Wide Complex Tachycardia(WCT) often presents adiagnostic dilemma for the physician particularly indetermining its site of origin, which can be eitherventricular or supraventricular. Correct diagnosis is important both for acute managementand also subsequent management. In one series, only 32% of clinicians correctly diagnosedventricular tachycardia (VT) in patients who presentedwith WCT. The surface ECG is the standard and most clinically usedtool for identifying the underlying cause of wide complextachycardia.Ann Int Med. 1988;109; 905-912.
Definition of WCT Differential Diagnosis of wide complextachycardia ECG diagnosis of wide complex tachycardia EP Approach of wide complex tachycardia
Wide complex tachycardia (WCT) refers to acardiac rhythm of more than 100 beats perminute with a QRS duration of 120 ms ormore on the surface electrocardiogram(ECG).
Regular wide complex tachycardiaincludes three major categories1-Ventricular tachycardia (VT)2-Supraventricular tachycardia (SVT) withaberrancy3-Preexcited tachycardia.Irregular WCT1- Afib + pre-excitation, Afib + BBB,Aflutter + BBB, MAT + BBB, polymorphicVtach (torsades)
AV dissociation. Width of the QRS complex. QRS axis in the frontal plane. Configurational characteristics of the QRScomplex( morphological criteria). Value of the ECG during sinus rhythm. Vagal maneuvers
SANodeVentricularFocusATRIA AND VENTRICLESACT INDEPENDENTLYAVDissociation
Presence off this largely establishes thediagnosis of VT but its absence is not helpful May sometimes not be evident on ECG Some cases of VT, the ventricular impulsesconduct retrograde through the AV node andcapture the atrium, preventing dissociation
Many diagnostic clues have been proposed todifferentiate between SVT with abberation &VT starting with-------HistoryPhysical examinationECG analysisEPS
Class IPatients with wide QRS complex tachycardiain whom correct diagnosis is unclear afteranalysis of available ECG tracings and forwhom knowledge of the correct diagnosis isnecessary for patient care Class IINoneACC/AHA Guidelines for Clinical IntracardiacElectrophysiological and Catheter AblationProcedures 1995
Class IIIPatients with VT or supraventricular tachycardiawith aberrant conduction or preexcitationsyndromes diagnosed with certainty by ECGcriteria and for whom invasiveelectrophysiological data would not influencetherapy.However, data obtained at baselineelectrohysiological study in these patients mightbe appropriate as a guide for subsequenttherapy.
Cycle length = 60.000/ HR length of time bet. Heart beatsVAVSCLP
SCL= interval bet. 2 successive A waves AH interval ( 50—120 msec) AVN HV interval (35 – 55 msec) His- purk His deflection (cond. Via His bundle)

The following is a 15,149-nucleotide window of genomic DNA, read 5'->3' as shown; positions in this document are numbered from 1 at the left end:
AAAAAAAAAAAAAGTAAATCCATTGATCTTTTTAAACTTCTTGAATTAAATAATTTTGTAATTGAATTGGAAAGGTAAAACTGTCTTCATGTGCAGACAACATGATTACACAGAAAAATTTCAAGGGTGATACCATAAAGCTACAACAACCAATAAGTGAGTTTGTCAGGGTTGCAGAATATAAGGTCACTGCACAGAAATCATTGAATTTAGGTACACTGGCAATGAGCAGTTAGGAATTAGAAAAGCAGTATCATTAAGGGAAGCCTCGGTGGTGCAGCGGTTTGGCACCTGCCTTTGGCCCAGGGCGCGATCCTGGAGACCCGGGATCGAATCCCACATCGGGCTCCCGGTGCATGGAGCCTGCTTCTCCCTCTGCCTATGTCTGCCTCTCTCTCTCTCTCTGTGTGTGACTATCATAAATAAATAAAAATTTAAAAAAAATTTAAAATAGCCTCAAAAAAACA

1-VA /AV Dissociation2-Measurement of HV during tachycardia3-Measurement of His-atrial (HA) duringtachycardia and during RV pacing4-Introduction of premature atrial extra stimuliduring tachycardia5-Atrial overdrive pacing6-Response to AdenosineJosephson M,clinical cardiac electrophysiology,2002,322-424
Relationship between atrial and ventricularactivity- Placing a catheter within the atrium providesunequivocal evidence for the timing of atrialactivity. If atrial activity is independent of orintermittently associated with ventricularactivity, atrioventricular dissociation is presentand ventricular tachycardia overwhelminglybecomes the most likely diagnosis.
There are two very rare conditions in which true AVdissociation can be observed in the setting of widecomplex tachycardia other than VT. The first is a tachycardia arising from the AV node regionassociated with both retrograde block and bundle branchblock aberrancy. The second is a reentrant circuit using a nodo ventricularaccessory pathway. The best way to rule these unusual arrhythmias out is toidentify the presence of dissociation between ventricularsignals and His bundle signals.
The situation is much more difficult in the setting of a 1 :1 ventricular and atrial relationship. There are several strategies that can be tried, but themost commonly used approach is to use adenosine toproduce retrograde block within the AV node and evaluatewhether the wide complex tachycardia terminates. Continuation of wide complex tachycardia in the presenceof transient ventriculo atrial block establishes the likelydiagnosis of ventricular tachycardia
Delievering an atrial premature stimulusduring tachycardia-can preexcite theventricle in VT OR AVRT although a change inQRS morphology expected in VT Right atrial pacing– minimal or nopreexcitation in case of left sided accessorypathway Coronary sinus pacing—preexcitationincreased in case of left accessory pathway
His –synchronous atrial extrastimulus cannotpreexcite the ventricle if the mechanism oftachycardia is AVNRT with aberrancy butcould preexcite the ventricle during SVT witha bystander AP changing the QRS morphology.
The sequence of His and Right bundlebranch(RBB)activation during tachycardia RBB activation preceds H activation- favoursVT or antidromic AVRT AV dissociation- rules out antidromic AVRT
Comparing H-A during tachycardia to H-Aduring RV pacing-AVRT,VT-same H-A during both phaseAVNRT with aberration – HA tachy < HARV pacing
Atrial overdrive pacing- development ofconstant QRS fusion seen in-1-VT in the presence ofbystander AP2- AVRT with multiple AP3- BBRTNot in-----1-Antidromic AVRT withoutanother AP2- Aberrant SVT